Let me start off by saying that I did not expect to find the following results as I was comparing the Ultrasone HFI-2400s to my Proline 2500s and Beyerdynamic DT-770 Pros. I had preconceived notions of the Ultrasone sound signature because I use the 2500s almost daily, but the HFIs are truly something different. The sources utilized were a 2nd gen Ipod touch and an RME ADI-2. I will be as specific as possible as I attempt to describe their sound signature.
This is truly where the HFI 2400s shine. The low end on these headphones rivals that of the 2500s, but there is a difference when powering these with varying sources. Take for example the Ipod touch. The iPod will drive these headphones with enough volume to please listeners, but this is only when the volume is at maximum output. When the volume is turned down to 75% or 80%, it affects the signal immensely, to the point where volume decreases dramatically.
I would not recommend using these outside or while commuting, mainly because they are open-back headphones and because their sound will lose its presence as it mixes with the outside noises of trains, cars, or people –although to be fair, this is true of all open-back headphones. On the other hand, if you are looking to use these indoors, their low-end does not disappoint, as it requires less juice than the DT-770s to provide excellent low-end response. It actually has better controlled bass than the beyers, and it goes deep to the point of providing a nice vibrating feeling around your ears that I really enjoy
As stated in some impressions of these headphones, they sound great with clean gain from a high quality source. As I listen to these headphones through my RME ADI-2, I notice that their sweet spot lies with the gain knob at 12PM. The maximum gain they can take before distorting lies between 1PM and 2PM. Anything after that is painful to listen to and may damage your ears.
The mids of the HFI 2400s as they are driven by my Ipod compare to the mids of the DT-770s as they are driven by my RME. This sounds odd, but I get the feeling that the HFI 2400s were made with the general consumer in mind. The mids on the 2400s sound recessed when given clean gain through my RME DAC, but have a sweet and light presence when connected to my Ipod at max volume. Although many reviews online state that these headphones will allow you to hear things you “never heard before”, I personally found this not to be the case with mid frequencies.
Although the low-end of these headphones benefits from clean gain and can handle its own when compared to the Proline 2500s, the mids take a step back to the low frequencies. Because of this, the HFI 2400s might not be the headphones you’re looking for if you seek cans that provide in-your-face mids. This affects snares and vocals within songs. This was noticeable while listening to Track #4 "All Good In The Hood" of Jamiroquai’s Rock Dust Light Star Album. Although the bassline was punchy and in your face, the vocals hid behind the low end and failed to impress. On the other hand, while listening to the same track through my Ipod, the mids sounded like tasting light butter, although not powerful or in-your-face, they were VERY MUSICAL and I can see how regular consumers could enjoy these headphones. Their signature is very pleasant and will not fatigue your ears as it provides you with musical goodness.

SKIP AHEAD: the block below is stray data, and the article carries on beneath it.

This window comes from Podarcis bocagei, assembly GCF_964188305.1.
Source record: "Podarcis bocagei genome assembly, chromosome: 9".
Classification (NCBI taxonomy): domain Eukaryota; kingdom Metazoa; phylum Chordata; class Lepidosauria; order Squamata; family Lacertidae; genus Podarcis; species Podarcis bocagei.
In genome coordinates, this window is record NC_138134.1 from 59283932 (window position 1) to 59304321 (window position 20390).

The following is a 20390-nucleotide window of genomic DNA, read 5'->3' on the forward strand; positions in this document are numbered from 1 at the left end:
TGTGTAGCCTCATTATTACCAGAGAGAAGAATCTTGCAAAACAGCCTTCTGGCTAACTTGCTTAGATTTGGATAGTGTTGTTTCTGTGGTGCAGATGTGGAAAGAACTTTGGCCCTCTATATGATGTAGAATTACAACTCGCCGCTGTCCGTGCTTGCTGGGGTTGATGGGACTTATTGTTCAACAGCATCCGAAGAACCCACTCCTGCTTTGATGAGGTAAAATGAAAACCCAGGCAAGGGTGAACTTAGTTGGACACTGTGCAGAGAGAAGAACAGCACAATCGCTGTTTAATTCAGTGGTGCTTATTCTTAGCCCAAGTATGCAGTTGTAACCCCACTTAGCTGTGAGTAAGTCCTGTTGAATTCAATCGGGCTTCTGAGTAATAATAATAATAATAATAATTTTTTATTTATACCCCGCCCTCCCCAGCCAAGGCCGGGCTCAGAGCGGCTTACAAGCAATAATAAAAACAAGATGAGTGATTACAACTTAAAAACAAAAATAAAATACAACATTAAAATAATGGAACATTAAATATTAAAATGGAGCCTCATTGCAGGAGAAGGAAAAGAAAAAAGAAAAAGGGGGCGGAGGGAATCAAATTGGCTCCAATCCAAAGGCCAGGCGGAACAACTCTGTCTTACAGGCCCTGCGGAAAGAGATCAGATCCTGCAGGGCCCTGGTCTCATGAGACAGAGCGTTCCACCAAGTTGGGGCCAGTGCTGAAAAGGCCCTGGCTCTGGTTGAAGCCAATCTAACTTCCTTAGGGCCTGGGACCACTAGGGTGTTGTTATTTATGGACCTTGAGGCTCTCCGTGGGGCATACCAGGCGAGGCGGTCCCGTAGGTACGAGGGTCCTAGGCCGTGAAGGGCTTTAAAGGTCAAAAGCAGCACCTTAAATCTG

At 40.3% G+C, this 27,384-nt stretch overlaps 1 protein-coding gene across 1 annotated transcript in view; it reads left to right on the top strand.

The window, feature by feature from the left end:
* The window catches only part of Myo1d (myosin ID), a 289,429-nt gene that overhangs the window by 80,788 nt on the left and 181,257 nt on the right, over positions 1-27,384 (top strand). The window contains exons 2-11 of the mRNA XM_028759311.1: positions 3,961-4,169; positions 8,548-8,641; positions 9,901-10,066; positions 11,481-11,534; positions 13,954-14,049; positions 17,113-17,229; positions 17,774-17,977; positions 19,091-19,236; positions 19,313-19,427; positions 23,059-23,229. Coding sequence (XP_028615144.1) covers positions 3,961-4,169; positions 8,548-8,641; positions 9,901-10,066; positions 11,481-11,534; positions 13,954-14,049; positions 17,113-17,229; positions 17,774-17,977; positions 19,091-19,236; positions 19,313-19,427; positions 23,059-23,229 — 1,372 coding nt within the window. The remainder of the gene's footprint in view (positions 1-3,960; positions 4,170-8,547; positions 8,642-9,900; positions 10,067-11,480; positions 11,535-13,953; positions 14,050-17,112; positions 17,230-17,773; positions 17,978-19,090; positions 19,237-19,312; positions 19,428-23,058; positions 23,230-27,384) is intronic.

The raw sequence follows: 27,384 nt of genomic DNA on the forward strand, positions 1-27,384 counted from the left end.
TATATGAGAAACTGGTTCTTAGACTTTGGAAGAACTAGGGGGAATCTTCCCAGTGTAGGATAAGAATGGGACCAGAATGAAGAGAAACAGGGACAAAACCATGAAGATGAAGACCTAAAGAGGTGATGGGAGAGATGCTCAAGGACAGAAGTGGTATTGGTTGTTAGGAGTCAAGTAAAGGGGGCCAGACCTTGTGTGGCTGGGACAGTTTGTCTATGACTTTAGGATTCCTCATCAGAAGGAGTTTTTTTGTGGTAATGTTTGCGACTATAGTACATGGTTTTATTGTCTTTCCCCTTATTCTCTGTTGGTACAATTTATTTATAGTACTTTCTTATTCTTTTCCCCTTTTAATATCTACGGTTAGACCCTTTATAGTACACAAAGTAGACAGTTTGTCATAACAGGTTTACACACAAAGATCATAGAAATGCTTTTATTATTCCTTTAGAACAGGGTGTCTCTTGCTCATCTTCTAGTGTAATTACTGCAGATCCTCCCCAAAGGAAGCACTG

NOTE: As I used my Blue Robbie Pre-amps to color the sound of the music I was listening to, I noticed that the vocals took a bit of a step forward and sounded sweet and creamy. I am beginning to think that the HFI 2400s might benefit from TUBE based amplifiers.
This is where the HFI 2400s fall short. The highs on these headphones have a completely different signature than that of other Ultrasone headphones. Most people describe the highs of Ultrasone headphones to be exaggerated or painful, and I think that Ultrasone might have listened to them when designing the HFI 2400s.
The highs are a bit rolled off on these headphones. Instead of providing extended highs, they fall short when attempting to reproduce certain instruments that require high frequencies to extend across the audio spectrum. On the positive side, anyone hesitating from buying Ultrasone headphones will definitely enjoy these, the reason being that because highs are noticibly rolled off, harsh vocals are non-existant and there is no need to pray for the headphone gods to de-ess the vocals on certain music tracks.
The HFI 2400s provide extended low end to satisfy bass-heads without losing tightness. This also makes them good candidates for users who seek controlled and punchy low end –this is the first headphone I have used that can do this. These require less juice than my DT-770s while providing even better low end, but sound less open than my Proline 2500s because they lack in mids and have rolled off highs.
The rolled off highs and recessed mids of the HFI 2400s when using a clean and powerful source will leave users who seek a detailed and open sound, wanting for something more. This is not the case when using an Ipod or MP3 player though, as I personally feel that the HFI 2400s were made to be used by these devices –although I would not recommend using these to commute or in noisy places. The mids have a bit more presence when being powered by my Ipod touch, and pretty much taste like light butter. These headphones might also benefit from a TUBE based amplifier, as my Blue Robbies pushed vocals a little-bit forward and made them sound creamy, never becoming fatiguing or sibilant.
I hope my review can help people considering these headphones and anyone that might be interested in adding another pair of headphones to their arsenal to make an informed decision.
Edited by kesslerjesus - 11/8/10 at 8:01pm